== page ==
Opportunities to meet and speak with employers
Don't take for granted employers visiting campus:
- Opportunities for students to meet directly with employers on campus should never be taken for granted!
- In the larger employment economy, most organizations do not send representatives to college campuses; they can simply advertise internships and post-graduation jobs.
- Employers who do make campus visits are spending significant time, money, and human resources to do so, and they want return on that investment. They want to meet and speak with well-prepared students.
Take advantages of in-person contact opportunities:
- As a student seeking an internship or post-grad job, you don’t always have the opportunity for person-to-person contact in the job search process, until the interview stage.
- Opportunities to present yourself in person, instead of just being represented by your resume and cover letter, can help your cause!
- It can be difficult to stand out from the pack with your documents alone.
- Making a human connection is an opportunity.
- Don’t be intimidated!
- Do be prepared.
- Employer representatives are human beings too, and most of them have experience being in your shoes. Some of them may also be a bit nervous about their task of talking to many students.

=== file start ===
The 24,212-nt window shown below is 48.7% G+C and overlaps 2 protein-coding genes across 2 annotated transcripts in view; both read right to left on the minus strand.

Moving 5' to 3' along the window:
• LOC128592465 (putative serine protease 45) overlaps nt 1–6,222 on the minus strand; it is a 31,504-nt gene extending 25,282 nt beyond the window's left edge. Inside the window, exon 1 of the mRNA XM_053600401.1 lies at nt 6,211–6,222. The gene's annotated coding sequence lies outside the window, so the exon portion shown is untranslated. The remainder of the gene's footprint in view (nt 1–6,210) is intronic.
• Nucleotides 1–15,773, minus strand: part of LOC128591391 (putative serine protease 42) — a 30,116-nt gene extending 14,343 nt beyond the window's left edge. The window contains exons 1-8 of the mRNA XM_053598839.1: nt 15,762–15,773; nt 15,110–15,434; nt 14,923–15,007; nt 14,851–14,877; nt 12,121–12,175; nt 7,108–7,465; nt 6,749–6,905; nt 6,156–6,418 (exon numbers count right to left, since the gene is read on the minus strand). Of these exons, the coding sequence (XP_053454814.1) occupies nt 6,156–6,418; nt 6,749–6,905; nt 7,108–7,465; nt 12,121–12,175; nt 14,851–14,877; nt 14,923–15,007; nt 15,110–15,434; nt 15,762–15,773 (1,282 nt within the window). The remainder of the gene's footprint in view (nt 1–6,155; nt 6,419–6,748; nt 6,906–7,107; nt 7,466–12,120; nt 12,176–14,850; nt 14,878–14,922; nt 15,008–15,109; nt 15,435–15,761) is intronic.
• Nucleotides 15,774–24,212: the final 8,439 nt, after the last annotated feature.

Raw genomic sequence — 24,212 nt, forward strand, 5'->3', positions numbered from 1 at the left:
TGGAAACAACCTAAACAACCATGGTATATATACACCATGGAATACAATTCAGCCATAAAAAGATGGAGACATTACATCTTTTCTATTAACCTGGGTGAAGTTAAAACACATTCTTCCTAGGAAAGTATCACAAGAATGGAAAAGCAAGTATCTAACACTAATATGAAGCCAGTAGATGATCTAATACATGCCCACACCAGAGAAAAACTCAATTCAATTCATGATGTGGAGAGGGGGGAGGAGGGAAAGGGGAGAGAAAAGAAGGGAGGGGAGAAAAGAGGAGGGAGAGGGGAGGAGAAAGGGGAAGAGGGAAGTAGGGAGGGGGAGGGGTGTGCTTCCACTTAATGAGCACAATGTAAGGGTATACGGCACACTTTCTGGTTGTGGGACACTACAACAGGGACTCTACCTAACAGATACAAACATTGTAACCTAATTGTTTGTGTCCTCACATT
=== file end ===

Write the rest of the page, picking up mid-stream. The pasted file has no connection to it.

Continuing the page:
Take initiative to expand your knowledge:
- You can also take initiative to meet employers who are not visiting campus; one method is the informational interview, in which you are interviewing an individual to gather information to help you make career-related decisions.
Learn about all opportunities to meet employers, understand the purpose of each, and prepare to take advantage of those that match your career interests and qualifications. If you are still exploring, meeting and hearing directly from employers can build your knowledge about career opportunities.
For any job fair or career fair you consider attending:
- Don’t just assume you’ll show up and wing it!
- Never walk up to a representative and say, “what does your company do?” Do introduce yourself and state why you are interested in that organization. And remember they are not all “companies.”
- Do research the details on the fair website and learn about the employers attending and their hiring needs. Know the dress code, and be ready.
- If you don’t feel ready to attend a career fair, check into the possibility of volunteering. Most fairs need many student volunteers. Having a purpose at the fair, such as helping employers carry their materials or delivering water to employer booths, can help you experience the environment without pressure, and enable you to see employers as human beings.
More about preparing for job fairs and career fairs.
In addition to the CPD-sponsored fairs, there are more VT-affiliated career fairs which include:
- Fairs on the Virginia Tech campus, many of which are sponsored by colleges and academic departments.
- Fairs off-campus, sponsored by chapters of the VT Alumni Association.
External to VT are: